The Bible talks about the damage our words can do and the impossible task of taming the tongue.
3 When we put bits into the mouths of horses to make them obey us, we can turn the whole animal. 4 Or take ships as an example. Although they are so large and are driven by strong winds, they are steered by a very small rudder wherever the pilot wants to go. 5 Likewise the tongue is a small part of the body, but it makes great boasts. Consider what a great forest is set on fire by a small spark. 6 The tongue also is a fire, a world of evil among the parts of the body. It corrupts the whole person, sets the whole course of his life on fire, and is itself set on fire by hell.
7 All kinds of animals, birds, reptiles and creatures of the sea are being tamed and have been tamed by man, 8 but no man can tame the tongue. It is a restless evil, full of deadly poison.
One our own, we cannot tame our tongues. With God’s help we can use our tongues to steer our conversations, promote peace and build relationships. This requires the skill of biting your tongue appropriately. Just as there are times to speak, even when it is not popular, there are times when the best option is to tame or bite your tongue.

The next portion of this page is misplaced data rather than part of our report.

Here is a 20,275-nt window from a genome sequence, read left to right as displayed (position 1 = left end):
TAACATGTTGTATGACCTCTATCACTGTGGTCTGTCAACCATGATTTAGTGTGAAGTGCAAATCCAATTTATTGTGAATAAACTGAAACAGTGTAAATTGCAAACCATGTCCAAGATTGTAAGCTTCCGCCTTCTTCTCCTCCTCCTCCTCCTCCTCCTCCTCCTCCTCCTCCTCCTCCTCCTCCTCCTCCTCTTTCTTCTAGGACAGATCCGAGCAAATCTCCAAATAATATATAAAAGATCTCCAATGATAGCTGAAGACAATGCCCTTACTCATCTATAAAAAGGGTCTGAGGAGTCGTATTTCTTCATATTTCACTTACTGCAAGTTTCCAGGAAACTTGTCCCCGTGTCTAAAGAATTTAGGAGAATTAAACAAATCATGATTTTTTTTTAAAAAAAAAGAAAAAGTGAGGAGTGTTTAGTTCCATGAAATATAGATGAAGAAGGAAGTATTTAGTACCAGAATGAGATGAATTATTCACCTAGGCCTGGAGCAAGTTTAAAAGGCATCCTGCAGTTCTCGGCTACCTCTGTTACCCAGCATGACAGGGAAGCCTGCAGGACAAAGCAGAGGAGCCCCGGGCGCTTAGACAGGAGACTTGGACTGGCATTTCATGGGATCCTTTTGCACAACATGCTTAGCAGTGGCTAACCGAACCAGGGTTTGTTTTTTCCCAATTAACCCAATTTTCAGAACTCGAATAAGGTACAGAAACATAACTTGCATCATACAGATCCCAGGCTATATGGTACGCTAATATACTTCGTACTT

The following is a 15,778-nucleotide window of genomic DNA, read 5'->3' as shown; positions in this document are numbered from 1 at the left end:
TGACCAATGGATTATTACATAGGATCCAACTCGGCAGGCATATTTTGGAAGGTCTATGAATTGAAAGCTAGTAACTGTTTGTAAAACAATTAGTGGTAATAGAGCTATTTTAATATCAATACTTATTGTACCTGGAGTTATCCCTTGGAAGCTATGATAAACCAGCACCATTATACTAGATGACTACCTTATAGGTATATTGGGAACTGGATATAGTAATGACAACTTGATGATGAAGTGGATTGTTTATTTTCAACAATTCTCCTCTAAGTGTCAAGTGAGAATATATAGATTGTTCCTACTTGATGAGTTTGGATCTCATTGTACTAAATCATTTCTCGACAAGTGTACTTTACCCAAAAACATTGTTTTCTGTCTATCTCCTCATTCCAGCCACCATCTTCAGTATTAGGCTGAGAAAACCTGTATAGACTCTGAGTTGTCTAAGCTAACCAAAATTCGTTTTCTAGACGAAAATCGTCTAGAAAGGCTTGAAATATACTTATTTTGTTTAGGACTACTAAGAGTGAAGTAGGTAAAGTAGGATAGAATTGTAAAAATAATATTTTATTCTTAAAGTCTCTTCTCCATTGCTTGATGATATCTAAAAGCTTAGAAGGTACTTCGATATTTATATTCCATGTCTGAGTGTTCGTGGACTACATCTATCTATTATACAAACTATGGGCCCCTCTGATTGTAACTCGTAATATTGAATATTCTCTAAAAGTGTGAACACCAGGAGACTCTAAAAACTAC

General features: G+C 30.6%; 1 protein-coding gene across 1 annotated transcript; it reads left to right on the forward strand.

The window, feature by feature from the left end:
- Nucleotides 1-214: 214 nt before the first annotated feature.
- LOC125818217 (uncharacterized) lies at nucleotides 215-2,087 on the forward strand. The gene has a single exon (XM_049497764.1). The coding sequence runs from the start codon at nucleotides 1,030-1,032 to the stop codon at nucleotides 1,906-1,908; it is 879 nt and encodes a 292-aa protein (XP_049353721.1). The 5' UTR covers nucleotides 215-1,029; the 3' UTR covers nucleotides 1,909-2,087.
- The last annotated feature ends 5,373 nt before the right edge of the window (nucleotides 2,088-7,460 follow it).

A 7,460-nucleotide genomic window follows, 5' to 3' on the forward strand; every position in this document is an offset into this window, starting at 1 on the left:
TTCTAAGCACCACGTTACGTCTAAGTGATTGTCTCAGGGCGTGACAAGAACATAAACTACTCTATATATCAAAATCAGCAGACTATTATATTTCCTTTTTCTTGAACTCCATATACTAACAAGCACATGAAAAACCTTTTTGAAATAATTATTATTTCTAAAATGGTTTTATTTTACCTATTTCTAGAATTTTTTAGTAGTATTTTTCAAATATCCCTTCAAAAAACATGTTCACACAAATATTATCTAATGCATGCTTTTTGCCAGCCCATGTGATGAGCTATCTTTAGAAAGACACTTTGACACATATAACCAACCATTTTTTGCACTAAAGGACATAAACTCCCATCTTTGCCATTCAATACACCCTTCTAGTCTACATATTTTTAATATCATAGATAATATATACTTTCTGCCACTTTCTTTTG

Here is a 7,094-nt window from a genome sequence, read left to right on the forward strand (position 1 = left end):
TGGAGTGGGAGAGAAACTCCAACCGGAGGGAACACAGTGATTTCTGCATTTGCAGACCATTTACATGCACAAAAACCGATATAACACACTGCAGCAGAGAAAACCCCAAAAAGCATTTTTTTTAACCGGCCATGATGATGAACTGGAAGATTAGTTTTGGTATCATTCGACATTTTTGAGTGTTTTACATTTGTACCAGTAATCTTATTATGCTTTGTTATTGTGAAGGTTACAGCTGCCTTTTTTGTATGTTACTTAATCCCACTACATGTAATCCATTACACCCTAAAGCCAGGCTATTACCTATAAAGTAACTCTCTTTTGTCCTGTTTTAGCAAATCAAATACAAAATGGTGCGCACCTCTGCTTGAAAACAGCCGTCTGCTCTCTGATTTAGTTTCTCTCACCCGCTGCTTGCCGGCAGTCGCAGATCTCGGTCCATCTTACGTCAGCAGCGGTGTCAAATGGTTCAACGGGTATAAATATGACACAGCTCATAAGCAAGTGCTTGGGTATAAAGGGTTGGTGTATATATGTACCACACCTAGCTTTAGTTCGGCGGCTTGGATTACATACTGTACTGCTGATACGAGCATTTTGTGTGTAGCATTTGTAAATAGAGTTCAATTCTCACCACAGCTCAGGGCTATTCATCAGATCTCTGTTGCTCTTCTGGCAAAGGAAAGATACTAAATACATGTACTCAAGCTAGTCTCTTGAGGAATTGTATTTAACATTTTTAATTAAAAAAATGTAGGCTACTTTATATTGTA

Top Tongue-biting tips:
~When you know your words will tear down more than build up – bite your tongue.
~ When you do not have a relational foundation that will support your words – bite your tongue.
~ When your response is not asked for nor valued – bite your tongue.
~When your emotions are highly charged – bite your tongue.
So, when should you bite your tongue and when should you speak? Ask yourself these three questions:
1. Is it kind?
2. Is it true?
3. Is it necessary?
4 The words of a man’s mouth are deep waters,
but the fountain of wisdom is a bubbling brook.
17 But the wisdom that comes from heaven is first of all pure; then peace-loving, considerate, submissive, full of mercy and good fruit, impartial and sincere. 18 Peacemakers who sow in peace raise a harvest of righteousness.